I have a book which has a bun recipe that I have been wanting to try. It calls for 'rubbed sage'. I could've used something else in its place, but wanted to see how it smells and tastes. So, I went to get rubbed sage. Mind you, it is expensive to buy rubbed sage mainly because you cannot get local or store brands of this. You have to buy brands like McCormick which, I should say are expensive. It is not so expensive that it would make me not to buy it. But, without knowing how it tastes or smells, there is a chance that it could go to waste. I wanted to make sure that I would use it.
To try it, I went and bought a small bunch of fresh sage. I got this for a dollar in a produce junction. Same would've cost me 2.49 in a store like Wegman's.
I looked up how to make it. It is very simple. Dry the leaves in a dehydrator or under hot Sun (BTW, where is Sun these days? I haven't seen him for quite a while now where I live). Or you could dry in the oven under low heat. But, that would make a huge impact on my gas bill since it has to dry for hours. So, I did this in the microwave in less than 3 minutes time.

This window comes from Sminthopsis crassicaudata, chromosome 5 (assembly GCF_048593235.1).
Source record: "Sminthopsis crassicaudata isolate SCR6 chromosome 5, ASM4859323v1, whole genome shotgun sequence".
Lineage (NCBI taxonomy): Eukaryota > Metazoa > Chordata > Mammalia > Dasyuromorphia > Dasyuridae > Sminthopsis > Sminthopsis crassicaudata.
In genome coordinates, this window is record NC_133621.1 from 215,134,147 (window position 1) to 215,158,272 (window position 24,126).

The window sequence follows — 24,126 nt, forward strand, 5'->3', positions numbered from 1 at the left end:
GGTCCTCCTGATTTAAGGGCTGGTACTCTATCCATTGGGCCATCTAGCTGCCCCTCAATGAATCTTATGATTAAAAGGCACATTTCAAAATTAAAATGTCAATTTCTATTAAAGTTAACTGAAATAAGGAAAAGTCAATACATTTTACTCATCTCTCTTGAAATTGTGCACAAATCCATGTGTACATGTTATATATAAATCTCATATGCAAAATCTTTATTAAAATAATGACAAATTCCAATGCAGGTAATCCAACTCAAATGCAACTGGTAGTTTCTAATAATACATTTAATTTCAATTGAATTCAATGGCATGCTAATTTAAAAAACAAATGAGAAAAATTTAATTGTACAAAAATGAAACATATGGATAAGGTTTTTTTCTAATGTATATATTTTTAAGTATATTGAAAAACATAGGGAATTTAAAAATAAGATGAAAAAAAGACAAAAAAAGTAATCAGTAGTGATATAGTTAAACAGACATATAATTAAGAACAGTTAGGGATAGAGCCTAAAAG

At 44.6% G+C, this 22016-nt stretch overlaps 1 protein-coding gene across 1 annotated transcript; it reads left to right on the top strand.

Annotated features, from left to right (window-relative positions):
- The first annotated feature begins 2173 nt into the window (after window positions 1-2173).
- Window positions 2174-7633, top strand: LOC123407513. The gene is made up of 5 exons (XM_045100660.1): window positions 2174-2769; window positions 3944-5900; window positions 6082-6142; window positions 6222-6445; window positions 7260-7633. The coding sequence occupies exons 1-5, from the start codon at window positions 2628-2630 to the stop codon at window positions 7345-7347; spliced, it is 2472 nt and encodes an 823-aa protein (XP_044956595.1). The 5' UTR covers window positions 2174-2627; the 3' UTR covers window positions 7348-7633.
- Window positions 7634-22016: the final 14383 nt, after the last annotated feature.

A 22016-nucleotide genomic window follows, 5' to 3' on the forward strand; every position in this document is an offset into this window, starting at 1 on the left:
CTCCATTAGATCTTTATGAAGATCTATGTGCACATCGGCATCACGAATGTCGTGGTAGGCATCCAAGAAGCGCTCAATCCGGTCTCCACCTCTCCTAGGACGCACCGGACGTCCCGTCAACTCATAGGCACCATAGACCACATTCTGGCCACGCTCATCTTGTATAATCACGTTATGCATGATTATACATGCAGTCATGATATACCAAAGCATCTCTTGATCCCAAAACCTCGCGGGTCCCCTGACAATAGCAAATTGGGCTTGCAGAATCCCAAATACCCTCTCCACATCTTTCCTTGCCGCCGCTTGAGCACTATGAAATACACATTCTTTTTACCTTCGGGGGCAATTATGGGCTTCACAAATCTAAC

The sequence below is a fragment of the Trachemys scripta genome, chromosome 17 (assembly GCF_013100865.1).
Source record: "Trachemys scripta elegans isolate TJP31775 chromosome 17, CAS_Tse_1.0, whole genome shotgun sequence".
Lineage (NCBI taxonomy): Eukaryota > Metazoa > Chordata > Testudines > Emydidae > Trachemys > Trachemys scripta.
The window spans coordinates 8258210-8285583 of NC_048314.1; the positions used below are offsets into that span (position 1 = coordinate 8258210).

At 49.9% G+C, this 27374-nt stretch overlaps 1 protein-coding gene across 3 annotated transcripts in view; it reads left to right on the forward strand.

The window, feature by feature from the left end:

If you are one crazy person like I am, try it. If not, skip this and buy the rubbed sage in a fancy bottle. If you are saner than that, don't make anything that has rubbed sage in it. I am fine with any of the choices.
I am talking about a small bunch of fresh sage leaves converted into rubbed sage in 5 minutes. Not a commercial sized batch.
Pick leaves and spread on a microwave safe plate. Spread as thin as you can but if the leaves are overlapping, that is just fine. Microwave for 30 seconds. Mix the leaves. Microwave again for 30 seconds. Mix and microwave again 3 times in the interval of 20 seconds or until all the leaves are dry to touch. It took 3 minutes for my batch. Keep aside.
Take a colander. Place it on a clean plate. Put the dried sage in the colander. Rube it with your fingers / palm. Whatever falls through the colander is your 'rubbed sage'. See? it wasn't hard. Store in an airtight container and use in the recipes calling for this herb. You could either throw away the stalk part of the leaves or use your muscles to powder them too.